Government vs. civil society in light of the excavation…
My name is Ozymandias, King of Kings
Look on my Works, ye Mighty, and despair!
The 3,000 year-old 26-foot tall quartzite statue of Ramses II recently discovered underneath a Cairo slum didn’t bear Shelly’s famous lines, but the sentiment was too apt to ignore. Though the ‘vast and trunkless legs of stone’ have yet to be unearthed, first reports indicate that excavators have uncovered the monumental bust and crown of the famous Egyptian ruler. And like their Romantically-rhapsodized counterpart, the real-life remains now attest not to Ramses’ greatness, but, by way of contrast with the dingy environs in which they were found, to just how much the world has changed in the course of three thousand years.
These days we don’t talk so much about the glory of particular rulers as we might the glory of a given civilization. Glory of this sort is often demonstrated with reference to treasures like the newly-uncovered Ramses statue, which serve as much as claims to history as they do sources of national pride. So it is unsurprising, then, that Egypt’s national Ministry of Antiquities works doggedly to fund excavations like the current one in the Cairo slums, despite the difficulty of such digs. “New construction and a rapidly rising water table,” the American Research Center in Egypt reports, put researchers working to uncover the ancient city of Heliopolis under challenging conditions; add to this the more than 8 meters of “domestic and industrial waste” and rubble that has been dumped on the site in just the last few years and salvage archaeology in Egypt begins to take on a certain air of urgency.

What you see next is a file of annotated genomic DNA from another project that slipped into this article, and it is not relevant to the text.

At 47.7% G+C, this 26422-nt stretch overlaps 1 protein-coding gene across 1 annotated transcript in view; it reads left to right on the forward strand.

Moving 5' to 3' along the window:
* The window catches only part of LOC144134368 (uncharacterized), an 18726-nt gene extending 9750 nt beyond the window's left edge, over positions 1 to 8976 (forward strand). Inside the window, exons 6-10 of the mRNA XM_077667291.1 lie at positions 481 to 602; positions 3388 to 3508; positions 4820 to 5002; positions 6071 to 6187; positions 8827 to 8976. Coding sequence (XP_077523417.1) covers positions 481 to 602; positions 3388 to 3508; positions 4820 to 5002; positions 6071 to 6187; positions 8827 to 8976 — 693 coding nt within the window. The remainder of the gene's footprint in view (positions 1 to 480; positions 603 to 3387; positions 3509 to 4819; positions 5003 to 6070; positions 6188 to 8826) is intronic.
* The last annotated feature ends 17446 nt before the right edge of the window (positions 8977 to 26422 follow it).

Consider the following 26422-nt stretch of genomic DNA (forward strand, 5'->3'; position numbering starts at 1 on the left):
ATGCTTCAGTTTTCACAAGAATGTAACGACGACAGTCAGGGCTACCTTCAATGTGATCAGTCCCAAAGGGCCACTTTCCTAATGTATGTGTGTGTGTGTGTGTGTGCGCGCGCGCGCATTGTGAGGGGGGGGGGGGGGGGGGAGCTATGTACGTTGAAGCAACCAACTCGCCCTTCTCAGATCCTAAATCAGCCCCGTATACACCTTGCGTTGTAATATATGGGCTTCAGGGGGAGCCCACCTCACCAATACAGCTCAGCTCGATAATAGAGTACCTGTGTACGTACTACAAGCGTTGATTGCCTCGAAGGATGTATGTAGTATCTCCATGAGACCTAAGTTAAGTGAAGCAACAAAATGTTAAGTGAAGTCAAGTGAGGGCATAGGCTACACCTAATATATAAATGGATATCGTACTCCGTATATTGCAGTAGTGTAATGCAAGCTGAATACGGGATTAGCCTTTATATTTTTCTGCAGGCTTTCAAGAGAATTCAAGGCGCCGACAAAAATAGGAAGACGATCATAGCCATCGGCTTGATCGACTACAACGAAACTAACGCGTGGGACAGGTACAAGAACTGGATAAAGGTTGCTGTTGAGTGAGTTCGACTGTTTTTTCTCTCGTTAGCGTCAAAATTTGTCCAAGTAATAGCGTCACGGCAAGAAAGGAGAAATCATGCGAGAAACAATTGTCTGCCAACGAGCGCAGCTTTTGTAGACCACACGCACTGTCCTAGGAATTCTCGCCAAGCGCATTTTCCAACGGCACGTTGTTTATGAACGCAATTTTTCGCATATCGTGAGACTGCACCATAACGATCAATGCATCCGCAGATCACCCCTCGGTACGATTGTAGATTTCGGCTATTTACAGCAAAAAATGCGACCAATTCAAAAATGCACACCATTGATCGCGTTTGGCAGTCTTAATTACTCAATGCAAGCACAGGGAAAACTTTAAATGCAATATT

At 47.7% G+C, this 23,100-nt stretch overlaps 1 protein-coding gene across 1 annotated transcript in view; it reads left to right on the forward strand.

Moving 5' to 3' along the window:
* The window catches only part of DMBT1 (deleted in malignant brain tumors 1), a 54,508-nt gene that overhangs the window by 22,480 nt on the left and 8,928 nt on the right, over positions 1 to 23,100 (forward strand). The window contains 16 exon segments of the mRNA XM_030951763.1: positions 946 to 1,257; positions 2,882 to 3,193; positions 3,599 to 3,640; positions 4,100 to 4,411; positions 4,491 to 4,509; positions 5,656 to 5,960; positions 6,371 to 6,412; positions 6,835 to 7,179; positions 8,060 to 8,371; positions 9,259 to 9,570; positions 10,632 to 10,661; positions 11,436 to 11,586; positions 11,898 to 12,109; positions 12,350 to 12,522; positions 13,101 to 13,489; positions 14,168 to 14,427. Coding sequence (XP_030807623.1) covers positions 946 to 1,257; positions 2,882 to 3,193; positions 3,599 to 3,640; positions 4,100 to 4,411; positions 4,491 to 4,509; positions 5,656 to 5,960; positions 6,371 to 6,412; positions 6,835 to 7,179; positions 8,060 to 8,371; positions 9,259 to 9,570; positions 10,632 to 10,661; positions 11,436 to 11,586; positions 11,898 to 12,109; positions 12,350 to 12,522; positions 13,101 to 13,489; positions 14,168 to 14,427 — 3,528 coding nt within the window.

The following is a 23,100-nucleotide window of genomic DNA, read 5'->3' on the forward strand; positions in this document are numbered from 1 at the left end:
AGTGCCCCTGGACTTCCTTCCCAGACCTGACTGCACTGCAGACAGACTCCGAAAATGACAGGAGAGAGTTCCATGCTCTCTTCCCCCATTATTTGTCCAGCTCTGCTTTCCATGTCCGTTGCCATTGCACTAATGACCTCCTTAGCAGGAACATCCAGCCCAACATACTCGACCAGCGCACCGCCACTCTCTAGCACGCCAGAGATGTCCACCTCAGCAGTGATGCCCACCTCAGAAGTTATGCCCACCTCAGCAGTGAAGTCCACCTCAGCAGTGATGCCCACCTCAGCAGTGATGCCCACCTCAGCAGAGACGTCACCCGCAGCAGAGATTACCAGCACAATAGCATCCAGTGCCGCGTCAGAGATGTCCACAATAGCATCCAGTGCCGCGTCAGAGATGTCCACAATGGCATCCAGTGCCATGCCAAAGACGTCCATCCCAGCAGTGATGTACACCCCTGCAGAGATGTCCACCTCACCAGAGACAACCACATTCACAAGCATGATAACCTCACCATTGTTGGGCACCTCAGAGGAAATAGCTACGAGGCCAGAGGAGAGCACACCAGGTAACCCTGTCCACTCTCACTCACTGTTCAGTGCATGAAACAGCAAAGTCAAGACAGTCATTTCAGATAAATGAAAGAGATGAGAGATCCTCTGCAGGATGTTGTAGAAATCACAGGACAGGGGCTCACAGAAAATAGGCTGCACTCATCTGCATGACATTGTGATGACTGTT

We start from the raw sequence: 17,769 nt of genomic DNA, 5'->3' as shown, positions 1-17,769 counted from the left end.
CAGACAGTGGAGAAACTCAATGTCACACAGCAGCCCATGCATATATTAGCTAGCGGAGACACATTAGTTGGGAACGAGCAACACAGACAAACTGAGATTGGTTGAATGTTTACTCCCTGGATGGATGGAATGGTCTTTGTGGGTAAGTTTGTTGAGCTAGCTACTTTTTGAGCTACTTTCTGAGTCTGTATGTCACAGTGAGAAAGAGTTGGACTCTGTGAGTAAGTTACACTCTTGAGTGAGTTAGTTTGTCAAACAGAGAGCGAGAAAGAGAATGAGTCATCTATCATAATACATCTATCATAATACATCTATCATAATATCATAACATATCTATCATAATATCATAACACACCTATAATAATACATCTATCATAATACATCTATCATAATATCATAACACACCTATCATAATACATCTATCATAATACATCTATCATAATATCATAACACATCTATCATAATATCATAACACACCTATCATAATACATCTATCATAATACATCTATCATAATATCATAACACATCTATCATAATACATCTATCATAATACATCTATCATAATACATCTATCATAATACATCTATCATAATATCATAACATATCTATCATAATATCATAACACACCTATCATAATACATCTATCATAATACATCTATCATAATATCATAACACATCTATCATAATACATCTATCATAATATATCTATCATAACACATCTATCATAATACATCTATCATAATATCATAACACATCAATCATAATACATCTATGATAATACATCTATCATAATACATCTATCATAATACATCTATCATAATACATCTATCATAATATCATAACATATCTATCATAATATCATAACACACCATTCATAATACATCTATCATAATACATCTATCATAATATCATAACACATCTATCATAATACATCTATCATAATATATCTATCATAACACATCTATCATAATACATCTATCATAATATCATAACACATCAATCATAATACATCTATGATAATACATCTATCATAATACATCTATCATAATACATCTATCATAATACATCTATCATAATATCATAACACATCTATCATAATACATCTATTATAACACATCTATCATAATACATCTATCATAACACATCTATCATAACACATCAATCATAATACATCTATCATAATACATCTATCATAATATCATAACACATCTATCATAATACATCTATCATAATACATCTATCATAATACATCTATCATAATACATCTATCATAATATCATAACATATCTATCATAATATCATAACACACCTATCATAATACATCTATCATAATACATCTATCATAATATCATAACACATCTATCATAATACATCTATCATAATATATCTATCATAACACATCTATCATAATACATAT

Such urgency has sometimes led to aggressive public policy. For example, in April 2010 a blustery statement from the then-head of the Ministry of Antiquities (also known as the Supreme Council of Antiquities), Mr Zahi Hawass, demanded that Western countries in possession of Egyptian artifacts hand them over to the government in Cairo. A representative of the British Museum, from which Hawass was seeking a return of the famous Rosetta Stone, said at the time that “no official request” had come from the Egyptians, suggesting the head of the Supreme Council may have gone out on a limb. But Hawass, who has since left his post at the Ministry but remains an outspoken campaigner for repatriation, promised to “fight” for the return of every artifact on his “wish list”. “Important icons should be in their motherland,” he said, “period.”
Hawass’ position has the benefit of clarity, but it ignores the impossibly complex web of factors—legal, cultural, historical, ethical—that pertain to questions of artistic ownership. Americans don't often have to confront these questions simply by nature of our relatively short national history, and perhaps we should be grateful for that. When government ministers are also cultural guard dogs, the heavy hand of the state has a way of impressing itself a bit too eagerly on conversations best left to civil society. And it is easy for these conversations to derail a government’s focus, particularly when it comes to social spending and investments. Residents of the north Cairo district in which the Ramses colossus was found may enjoy the spectacle of discovery in their back yard, but when the academics and government ministers eventually pack up, they’ll be the ones left to live with the “boundless and bare/the lone and level sands” of urban decay.
Discoveries such as the Ramses colossus are exciting and important for any number of reasons, but perhaps it’s worth keeping them apart from nationalistic politics.